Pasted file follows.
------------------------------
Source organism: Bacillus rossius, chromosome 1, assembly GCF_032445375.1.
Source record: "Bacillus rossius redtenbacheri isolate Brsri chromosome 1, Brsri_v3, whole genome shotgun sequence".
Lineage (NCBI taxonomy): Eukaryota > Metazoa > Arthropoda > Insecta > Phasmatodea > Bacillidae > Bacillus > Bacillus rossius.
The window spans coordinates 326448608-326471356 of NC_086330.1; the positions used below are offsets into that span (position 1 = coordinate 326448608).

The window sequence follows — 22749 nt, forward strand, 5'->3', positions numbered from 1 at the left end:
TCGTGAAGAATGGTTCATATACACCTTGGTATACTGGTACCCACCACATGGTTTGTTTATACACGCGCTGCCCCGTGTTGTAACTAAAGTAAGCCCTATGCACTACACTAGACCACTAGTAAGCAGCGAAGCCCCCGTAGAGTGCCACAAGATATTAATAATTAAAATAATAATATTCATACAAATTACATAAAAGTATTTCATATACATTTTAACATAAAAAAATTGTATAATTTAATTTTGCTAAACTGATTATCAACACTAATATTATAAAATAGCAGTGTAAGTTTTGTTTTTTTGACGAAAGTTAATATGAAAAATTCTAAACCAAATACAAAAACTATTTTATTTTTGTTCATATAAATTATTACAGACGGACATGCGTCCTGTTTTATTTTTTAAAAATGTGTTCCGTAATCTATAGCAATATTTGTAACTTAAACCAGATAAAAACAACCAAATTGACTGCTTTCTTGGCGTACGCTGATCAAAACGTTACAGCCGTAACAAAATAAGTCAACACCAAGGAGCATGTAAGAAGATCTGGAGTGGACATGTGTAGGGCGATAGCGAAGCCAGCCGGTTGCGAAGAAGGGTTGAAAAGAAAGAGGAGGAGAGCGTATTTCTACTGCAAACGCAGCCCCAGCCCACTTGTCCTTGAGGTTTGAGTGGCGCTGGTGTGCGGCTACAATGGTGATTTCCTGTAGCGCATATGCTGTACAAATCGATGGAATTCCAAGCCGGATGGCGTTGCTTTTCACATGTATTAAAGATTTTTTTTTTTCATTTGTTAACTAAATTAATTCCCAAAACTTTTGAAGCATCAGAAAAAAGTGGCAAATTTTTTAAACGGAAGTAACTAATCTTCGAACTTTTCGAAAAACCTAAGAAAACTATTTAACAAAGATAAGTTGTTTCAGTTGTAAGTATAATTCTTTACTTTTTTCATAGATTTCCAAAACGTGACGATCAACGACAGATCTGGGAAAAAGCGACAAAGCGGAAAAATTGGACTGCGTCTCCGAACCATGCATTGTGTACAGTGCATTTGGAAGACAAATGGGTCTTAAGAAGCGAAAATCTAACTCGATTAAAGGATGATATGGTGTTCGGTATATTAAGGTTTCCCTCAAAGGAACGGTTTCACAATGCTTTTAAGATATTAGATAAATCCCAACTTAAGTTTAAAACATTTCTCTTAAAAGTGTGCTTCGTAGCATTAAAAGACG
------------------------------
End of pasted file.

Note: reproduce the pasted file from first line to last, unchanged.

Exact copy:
Source organism: Bacillus rossius, chromosome 1, assembly GCF_032445375.1.
Source record: "Bacillus rossius redtenbacheri isolate Brsri chromosome 1, Brsri_v3, whole genome shotgun sequence".
Lineage (NCBI taxonomy): Eukaryota > Metazoa > Arthropoda > Insecta > Phasmatodea > Bacillidae > Bacillus > Bacillus rossius.
The window spans coordinates 326448608-326471356 of NC_086330.1; the positions used below are offsets into that span (position 1 = coordinate 326448608).

The window sequence follows — 22749 nt, forward strand, 5'->3', positions numbered from 1 at the left end:
TCGTGAAGAATGGTTCATATACACCTTGGTATACTGGTACCCACCACATGGTTTGTTTATACACGCGCTGCCCCGTGTTGTAACTAAAGTAAGCCCTATGCACTACACTAGACCACTAGTAAGCAGCGAAGCCCCCGTAGAGTGCCACAAGATATTAATAATTAAAATAATAATATTCATACAAATTACATAAAAGTATTTCATATACATTTTAACATAAAAAAATTGTATAATTTAATTTTGCTAAACTGATTATCAACACTAATATTATAAAATAGCAGTGTAAGTTTTGTTTTTTTGACGAAAGTTAATATGAAAAATTCTAAACCAAATACAAAAACTATTTTATTTTTGTTCATATAAATTATTACAGACGGACATGCGTCCTGTTTTATTTTTTAAAAATGTGTTCCGTAATCTATAGCAATATTTGTAACTTAAACCAGATAAAAACAACCAAATTGACTGCTTTCTTGGCGTACGCTGATCAAAACGTTACAGCCGTAACAAAATAAGTCAACACCAAGGAGCATGTAAGAAGATCTGGAGTGGACATGTGTAGGGCGATAGCGAAGCCAGCCGGTTGCGAAGAAGGGTTGAAAAGAAAGAGGAGGAGAGCGTATTTCTACTGCAAACGCAGCCCCAGCCCACTTGTCCTTGAGGTTTGAGTGGCGCTGGTGTGCGGCTACAATGGTGATTTCCTGTAGCGCATATGCTGTACAAATCGATGGAATTCCAAGCCGGATGGCGTTGCTTTTCACATGTATTAAAGATTTTTTTTTTTCATTTGTTAACTAAATTAATTCCCAAAACTTTTGAAGCATCAGAAAAAAGTGGCAAATTTTTTAAACGGAAGTAACTAATCTTCGAACTTTTCGAAAAACCTAAGAAAACTATTTAACAAAGATAAGTTGTTTCAGTTGTAAGTATAATTCTTTACTTTTTTCATAGATTTCCAAAACGTGACGATCAACGACAGATCTGGGAAAAAGCGACAAAGCGGAAAAATTGGACTGCGTCTCCGAACCATGCATTGTGTACAGTGCATTTGGAAGACAAATGGGTCTTAAGAAGCGAAAATCTAACTCGATTAAAGGATGATATGGTGTTCGGTATATTAAGGTTTCCCTCAAAGGAACGGTTTCACAATGCTTTTAAGATATTAGATAAATCCCAACTTAAGTTTAAAACATTTCTCTTAAAAGTGTGCTTCGTAGCATTAAAAGACG